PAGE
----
or the machines to make data-driven decisions rather than being explicitly programmed for carrying out a certain task. • These programs or algorithms are designed in a way that they learn and improve over time when are exposed to new data. • In simple terms it find the patterns in the data.
and can't be solved using a traditional programing method. Human expertise does not exist (navigating on Mars) Humans can’t explain their expertise (speech recognition) Models must be customized (personalized shopping) Models are based on huge amounts of data (genomics). You don't need to use ML where learning is not required like calculating payroll.
output Unsupervised learning • Training data doesn't include desired output Semi- supervised learning • Training data includes few desired output Reinforcement learning • Rewards from sequence of actions
• The goal of supervised learning is to find an unknown function which maps the relation between input and output. • Y = f(X) + e; f(X) = function, Y = output, X = input and e = irreducible error. • Using the input data we generate a function which maps the input and output. • 2 types of supervised learning • Regression • Classification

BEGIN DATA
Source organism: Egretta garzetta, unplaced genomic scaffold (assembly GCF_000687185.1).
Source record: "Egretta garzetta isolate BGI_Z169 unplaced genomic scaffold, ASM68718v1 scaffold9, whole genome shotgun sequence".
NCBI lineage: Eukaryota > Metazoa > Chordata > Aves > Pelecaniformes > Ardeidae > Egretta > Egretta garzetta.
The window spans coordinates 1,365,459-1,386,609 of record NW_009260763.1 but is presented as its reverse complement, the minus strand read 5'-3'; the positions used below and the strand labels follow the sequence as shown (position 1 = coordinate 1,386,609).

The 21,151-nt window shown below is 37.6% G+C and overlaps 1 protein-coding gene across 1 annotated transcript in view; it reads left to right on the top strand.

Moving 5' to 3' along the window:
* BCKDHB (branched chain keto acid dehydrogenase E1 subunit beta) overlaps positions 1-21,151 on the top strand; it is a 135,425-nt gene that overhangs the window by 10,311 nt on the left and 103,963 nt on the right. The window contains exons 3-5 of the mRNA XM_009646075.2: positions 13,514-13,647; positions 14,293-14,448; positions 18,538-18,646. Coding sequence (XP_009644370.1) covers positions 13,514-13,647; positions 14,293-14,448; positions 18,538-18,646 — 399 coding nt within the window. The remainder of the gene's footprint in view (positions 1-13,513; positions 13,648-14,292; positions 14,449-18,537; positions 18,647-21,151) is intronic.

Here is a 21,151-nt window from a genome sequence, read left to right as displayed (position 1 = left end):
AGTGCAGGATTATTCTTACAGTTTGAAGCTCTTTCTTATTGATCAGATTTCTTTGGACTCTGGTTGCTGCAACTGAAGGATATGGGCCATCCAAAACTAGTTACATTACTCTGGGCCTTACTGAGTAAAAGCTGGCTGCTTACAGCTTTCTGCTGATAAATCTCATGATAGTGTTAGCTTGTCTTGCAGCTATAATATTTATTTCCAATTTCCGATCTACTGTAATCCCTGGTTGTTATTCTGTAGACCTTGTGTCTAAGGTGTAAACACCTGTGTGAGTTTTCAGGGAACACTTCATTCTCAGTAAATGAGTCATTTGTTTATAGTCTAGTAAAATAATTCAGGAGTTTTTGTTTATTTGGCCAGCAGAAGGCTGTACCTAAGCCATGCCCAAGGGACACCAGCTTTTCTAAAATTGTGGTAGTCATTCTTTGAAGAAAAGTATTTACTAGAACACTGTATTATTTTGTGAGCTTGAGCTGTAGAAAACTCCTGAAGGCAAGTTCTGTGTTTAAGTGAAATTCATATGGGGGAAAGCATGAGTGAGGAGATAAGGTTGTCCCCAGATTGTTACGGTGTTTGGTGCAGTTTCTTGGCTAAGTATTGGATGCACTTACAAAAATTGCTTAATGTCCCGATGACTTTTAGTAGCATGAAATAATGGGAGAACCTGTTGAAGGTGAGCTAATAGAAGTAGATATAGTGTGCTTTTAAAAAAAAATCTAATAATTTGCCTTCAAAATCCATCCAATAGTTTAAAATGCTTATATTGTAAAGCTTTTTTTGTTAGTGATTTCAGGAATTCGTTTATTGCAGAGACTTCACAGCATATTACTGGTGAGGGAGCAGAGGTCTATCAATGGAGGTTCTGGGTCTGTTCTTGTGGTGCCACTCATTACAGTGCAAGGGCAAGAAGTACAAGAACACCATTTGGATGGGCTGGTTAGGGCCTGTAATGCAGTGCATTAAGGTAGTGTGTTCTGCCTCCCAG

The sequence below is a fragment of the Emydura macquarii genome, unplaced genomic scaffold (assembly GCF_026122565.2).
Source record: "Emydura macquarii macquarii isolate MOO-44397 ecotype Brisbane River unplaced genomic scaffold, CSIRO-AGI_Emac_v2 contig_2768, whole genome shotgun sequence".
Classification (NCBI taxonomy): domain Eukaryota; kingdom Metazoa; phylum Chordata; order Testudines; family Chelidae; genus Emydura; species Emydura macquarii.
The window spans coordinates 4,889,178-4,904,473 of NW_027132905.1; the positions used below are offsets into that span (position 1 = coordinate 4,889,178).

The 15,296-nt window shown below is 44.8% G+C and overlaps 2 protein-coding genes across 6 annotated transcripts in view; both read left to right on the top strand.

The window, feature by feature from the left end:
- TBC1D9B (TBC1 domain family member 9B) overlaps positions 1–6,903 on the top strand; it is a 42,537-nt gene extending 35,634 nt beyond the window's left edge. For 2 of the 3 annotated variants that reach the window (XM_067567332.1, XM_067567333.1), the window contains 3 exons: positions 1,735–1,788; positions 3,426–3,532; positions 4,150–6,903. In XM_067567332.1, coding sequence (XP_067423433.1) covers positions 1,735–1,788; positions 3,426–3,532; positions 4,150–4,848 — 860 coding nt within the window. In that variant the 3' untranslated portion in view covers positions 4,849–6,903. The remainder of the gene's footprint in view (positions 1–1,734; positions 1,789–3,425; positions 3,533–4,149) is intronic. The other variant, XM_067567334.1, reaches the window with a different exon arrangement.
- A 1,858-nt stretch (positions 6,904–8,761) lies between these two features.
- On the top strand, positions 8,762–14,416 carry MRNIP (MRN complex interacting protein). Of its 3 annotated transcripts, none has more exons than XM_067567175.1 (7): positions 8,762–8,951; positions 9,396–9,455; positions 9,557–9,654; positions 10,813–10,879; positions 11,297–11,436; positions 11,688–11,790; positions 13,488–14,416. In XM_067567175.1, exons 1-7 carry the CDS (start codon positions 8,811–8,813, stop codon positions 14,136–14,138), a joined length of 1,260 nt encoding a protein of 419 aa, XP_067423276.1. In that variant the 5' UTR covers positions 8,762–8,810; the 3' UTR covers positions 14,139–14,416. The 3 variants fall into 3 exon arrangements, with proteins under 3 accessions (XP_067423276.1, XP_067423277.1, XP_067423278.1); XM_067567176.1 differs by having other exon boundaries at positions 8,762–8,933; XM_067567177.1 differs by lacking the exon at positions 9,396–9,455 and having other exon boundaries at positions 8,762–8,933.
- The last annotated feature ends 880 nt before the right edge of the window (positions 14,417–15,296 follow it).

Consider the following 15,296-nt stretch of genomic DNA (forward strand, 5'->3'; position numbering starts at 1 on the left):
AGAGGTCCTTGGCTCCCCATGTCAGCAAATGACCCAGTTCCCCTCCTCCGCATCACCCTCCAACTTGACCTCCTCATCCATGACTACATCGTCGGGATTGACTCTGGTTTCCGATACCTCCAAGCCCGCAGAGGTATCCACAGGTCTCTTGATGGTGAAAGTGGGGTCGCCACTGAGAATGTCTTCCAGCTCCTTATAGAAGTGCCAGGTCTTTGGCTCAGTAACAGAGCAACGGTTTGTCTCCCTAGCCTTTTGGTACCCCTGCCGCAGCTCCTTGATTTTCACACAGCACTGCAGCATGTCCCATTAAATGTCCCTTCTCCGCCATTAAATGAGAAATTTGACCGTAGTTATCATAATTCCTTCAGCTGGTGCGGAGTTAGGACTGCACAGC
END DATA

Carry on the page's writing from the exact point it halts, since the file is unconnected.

of unsupervised learning is to model the underlying structure or hidden structure or distribution in the data in order to learn more about the data. • Here algorithms are left to their devises to discover and present the interesting structure in the data. • Two types of Unsupervised learning algorithms • Clustering • Association
and unsupervised learning. • Mostly we will have a combination of labeled and unlabeled data. • You can use unsupervised learning to discover and learn the structure in the input data. • You can also use supervised learning to make predictions of unlabeled data using transfer learning or classic algorithms techniques and feed them back to the supervised learning algorithm to improve the performance.
learning the target function that maps the input and output. Y = f(X) + e • Here the function f which maps the relation between input and output is generally unknown. We estimate f based on the observed data. • 2 ways to estimate f • Parametric methods • Non-Parametric methods
these methods are highly constrained to the specified form Limited complex: These methods are more suited to simpler forms Poor fit: In practice the methods are unlikely to match the underlying mapping function.
and have no prior knowledge about it or when you don't want to worry about the feature selection. No of parameters is infinite and complexity of the model grows with the increase in training data. Examples KNN Decision trees Kernal SVM
evaluate how well your algorithm models your dataset. It will be high if your model is poor. Vice versa If you make any changes to the algorithm loss function will help you to say where you are going. We use optimization functions like Gradient descent which helps loss functions to learn to reduce the error in predictions.